Thursday, 9 May 2019

Rival Sons - Great Western Valkyrie (2014)


Released June 2014

I am not a "proper" Rival Sons fan. I think I was "recommended" them on a streaming service. I have listened to "Feral Roots" and this album. So, my comments are not particularly informed. Neither am I, at sixty years old, part of their contemporary fanbase. What I do, however, is recognise many of the influences that have, in my opinion, played a part in the creation of their music. There are loads of influences at play here, but that doesn't mean they lack their own identity. They seem to have managed to merge their own style with clear hints of the past, which, for me, is an attractive thing.


1. Electric Man
2. Good Luck
3. Secret
4. Play The Fool
5. Good Things
6. Open My Eyes
7. Rich And The Poor
8. Belle Star
9. Where've I Been
10. Destination On Course                            

"Electric Man" is a barnstorming monster of an opener, with a sledgehammer bass line that will rattle your walls. "Good Luck", in contrast, has a deceptively melodic and infectious bass on the verses and a Small Faces-style sixties-influenced vocal on the same parts. The guitar at the end is searing and the whole electric power of it all brings to mind Neil Young and Crazy Horse on some of their live albums. They say that Rival Sons are great live. Listening to this you can understand why. "Secret" starts with a positively Deep Purple-esque riff and accompanying madcap organ. The vocal is unique in its own right. The bit where the vocal, bass and drums interplay comes in about 3:20 is awesome.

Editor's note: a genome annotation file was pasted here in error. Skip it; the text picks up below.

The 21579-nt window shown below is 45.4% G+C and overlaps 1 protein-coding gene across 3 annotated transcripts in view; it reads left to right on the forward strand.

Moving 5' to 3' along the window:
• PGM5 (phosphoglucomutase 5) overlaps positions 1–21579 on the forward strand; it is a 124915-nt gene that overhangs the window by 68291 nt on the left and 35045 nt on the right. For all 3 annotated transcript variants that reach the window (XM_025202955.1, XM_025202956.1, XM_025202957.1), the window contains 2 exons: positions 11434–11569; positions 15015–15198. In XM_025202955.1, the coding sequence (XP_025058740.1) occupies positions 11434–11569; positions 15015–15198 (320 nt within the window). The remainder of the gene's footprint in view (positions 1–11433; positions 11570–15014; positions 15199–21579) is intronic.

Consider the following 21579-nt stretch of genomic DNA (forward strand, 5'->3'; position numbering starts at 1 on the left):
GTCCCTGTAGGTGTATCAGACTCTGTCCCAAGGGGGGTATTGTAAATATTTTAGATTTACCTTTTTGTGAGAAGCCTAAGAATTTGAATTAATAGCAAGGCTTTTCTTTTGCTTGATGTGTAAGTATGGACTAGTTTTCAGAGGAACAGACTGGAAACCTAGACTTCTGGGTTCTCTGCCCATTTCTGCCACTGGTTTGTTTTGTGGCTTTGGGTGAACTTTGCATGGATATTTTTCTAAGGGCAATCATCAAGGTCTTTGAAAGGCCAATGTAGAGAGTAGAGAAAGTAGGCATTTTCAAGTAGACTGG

"Play The Fool" starts with a Led Zeppelin-inspired riff, but also develops in its own right with an addictive drum-driven rhythm. There is also something of blues rockers Vintage Trouble about this one. "Good Things" is an intoxicating, atmospheric and slightly swamp blues-ish track. It also has a very Doors-influenced organ/guitar/drum bit three and a bit minutes in. "Open My Eyes" has a typical heavy rock chorus but the track is enhanced by some delicious acoustic parts lurking beneath the full-on riffy attack.

"Rich And The Poor" is a surprisingly subtle track, full of rhythmic percussion and a delicious bass. "Belle Star" is full of both power and atmosphere. There is quite a lot of sixties psychedelia in here too. "Where've I Been" is a slow, bluesy number. There is a bit of Nazareth about it, and Free as well. The same can be said of the lengthy slow burn of "Destination On Course". It is a bit of a classic, though, with some great instrumental improvisation in the middle.

Of the two Rival Sons albums I have listened to, I slightly prefer this one, feeling it has more variety and subtlety in it - my opinion from a somewhat detached position.


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